You guys are doing a great job! I appreciate you hand coding. I hope that you are finding it to be a little bit to your liking at least. And we have three more rules that we need to write here really quickly. First, we need to make sure that our radio buttons are appearing on a single line. Right now, this is all really confusing. So let's go ahead and tackle that first. Right down below this rule, type in #mainContent form#frmJoin label.inline.
So we're targeting any label that has the class inline applied to it. We're going to turn float to none, so we're going to turn floating off and we're going to give it a width of auto. An auto width basically says ignore the width that was set earlier and allow the content itself to form the width of it. It's going to help that out a lot and you'll notice by clicking into this Design View, our radio buttons are now on a single line. Very good! Now, the only other thing we have left to do are these headlines. How many Explore California, I'm interested in the following tours, Profile Bio, those are all sort of subheadings and they really need to relate to that content a little bit more.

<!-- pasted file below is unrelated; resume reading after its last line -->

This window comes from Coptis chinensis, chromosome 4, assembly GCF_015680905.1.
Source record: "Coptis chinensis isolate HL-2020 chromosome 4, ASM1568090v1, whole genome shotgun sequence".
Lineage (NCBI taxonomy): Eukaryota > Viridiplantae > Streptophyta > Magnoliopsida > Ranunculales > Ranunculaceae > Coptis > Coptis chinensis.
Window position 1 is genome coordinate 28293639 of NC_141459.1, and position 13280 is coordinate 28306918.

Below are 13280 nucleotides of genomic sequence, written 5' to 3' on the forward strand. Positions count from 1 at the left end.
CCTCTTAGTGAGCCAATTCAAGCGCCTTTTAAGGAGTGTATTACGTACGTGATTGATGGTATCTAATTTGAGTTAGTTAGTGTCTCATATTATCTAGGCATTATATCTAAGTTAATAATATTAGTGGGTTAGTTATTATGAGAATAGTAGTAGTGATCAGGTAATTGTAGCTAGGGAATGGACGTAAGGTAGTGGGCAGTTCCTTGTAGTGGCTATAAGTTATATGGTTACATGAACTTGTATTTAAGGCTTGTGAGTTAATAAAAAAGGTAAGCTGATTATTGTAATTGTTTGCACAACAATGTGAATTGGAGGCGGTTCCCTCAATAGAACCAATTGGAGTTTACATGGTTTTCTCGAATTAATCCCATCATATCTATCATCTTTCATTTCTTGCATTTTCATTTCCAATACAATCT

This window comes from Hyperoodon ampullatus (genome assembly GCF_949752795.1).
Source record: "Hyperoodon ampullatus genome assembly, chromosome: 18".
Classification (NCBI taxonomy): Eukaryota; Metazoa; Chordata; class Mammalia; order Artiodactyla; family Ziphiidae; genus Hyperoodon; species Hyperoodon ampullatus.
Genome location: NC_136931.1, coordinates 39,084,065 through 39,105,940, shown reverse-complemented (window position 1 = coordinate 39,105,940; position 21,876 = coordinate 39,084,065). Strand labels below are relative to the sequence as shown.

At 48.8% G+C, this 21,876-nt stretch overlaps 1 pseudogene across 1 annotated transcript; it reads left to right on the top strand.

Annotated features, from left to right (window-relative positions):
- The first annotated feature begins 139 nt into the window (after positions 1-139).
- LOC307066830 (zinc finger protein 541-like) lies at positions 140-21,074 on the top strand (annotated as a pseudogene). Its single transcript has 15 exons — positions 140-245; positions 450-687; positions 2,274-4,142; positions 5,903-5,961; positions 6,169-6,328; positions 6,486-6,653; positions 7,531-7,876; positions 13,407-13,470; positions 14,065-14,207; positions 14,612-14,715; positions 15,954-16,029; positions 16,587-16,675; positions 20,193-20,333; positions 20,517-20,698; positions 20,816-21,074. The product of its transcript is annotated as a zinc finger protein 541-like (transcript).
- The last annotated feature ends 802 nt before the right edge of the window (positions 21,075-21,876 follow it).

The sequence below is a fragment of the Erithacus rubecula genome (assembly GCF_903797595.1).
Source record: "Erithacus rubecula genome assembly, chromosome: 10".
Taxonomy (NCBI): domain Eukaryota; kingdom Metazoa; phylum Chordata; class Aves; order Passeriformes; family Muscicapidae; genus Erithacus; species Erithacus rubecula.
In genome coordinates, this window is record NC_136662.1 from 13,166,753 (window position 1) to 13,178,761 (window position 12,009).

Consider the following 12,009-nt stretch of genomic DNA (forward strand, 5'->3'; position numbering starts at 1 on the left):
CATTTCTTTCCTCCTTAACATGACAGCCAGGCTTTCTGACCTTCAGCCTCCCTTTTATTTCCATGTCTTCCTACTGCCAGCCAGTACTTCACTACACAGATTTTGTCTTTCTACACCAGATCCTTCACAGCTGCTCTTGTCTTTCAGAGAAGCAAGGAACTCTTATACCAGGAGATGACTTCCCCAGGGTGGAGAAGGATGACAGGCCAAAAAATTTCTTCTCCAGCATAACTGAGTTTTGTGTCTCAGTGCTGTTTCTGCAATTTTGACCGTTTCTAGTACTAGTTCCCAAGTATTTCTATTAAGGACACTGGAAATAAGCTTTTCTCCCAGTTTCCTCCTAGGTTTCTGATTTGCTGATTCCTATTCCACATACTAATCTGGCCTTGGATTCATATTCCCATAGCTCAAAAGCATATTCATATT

There's too much spacing there, there's no real great relationship between them, and the Profile Bio is sitting beside the form element, which just looks weird. So we're going to write a couple of selectors that are going to help us here and then we're going to apply some classes and the overall styling of our form is going to be finished. So, I'm going to type in #mainContent form p.subHead and subHead is going to be lowercase S, uppercase H. So that's basically saying any paragraph with a class of subhead applied to it inside of our form.
Down below that, we're going to type in margin, 0 for top, 0 for right, 0 for bottom, and 20 pixels for left. Then we're going to type in clear both. That's going to now allow any floating whatsoever. It's going to make sure that paragraph stays by itself, but more importantly, we're resetting our bottom margin to 0, which means there won't be a huge amount of space between our paragraphs and our form elements. One last thing. We need to do that to our label as well. So I'm going to go down below that and I'm going to type in #mainContent.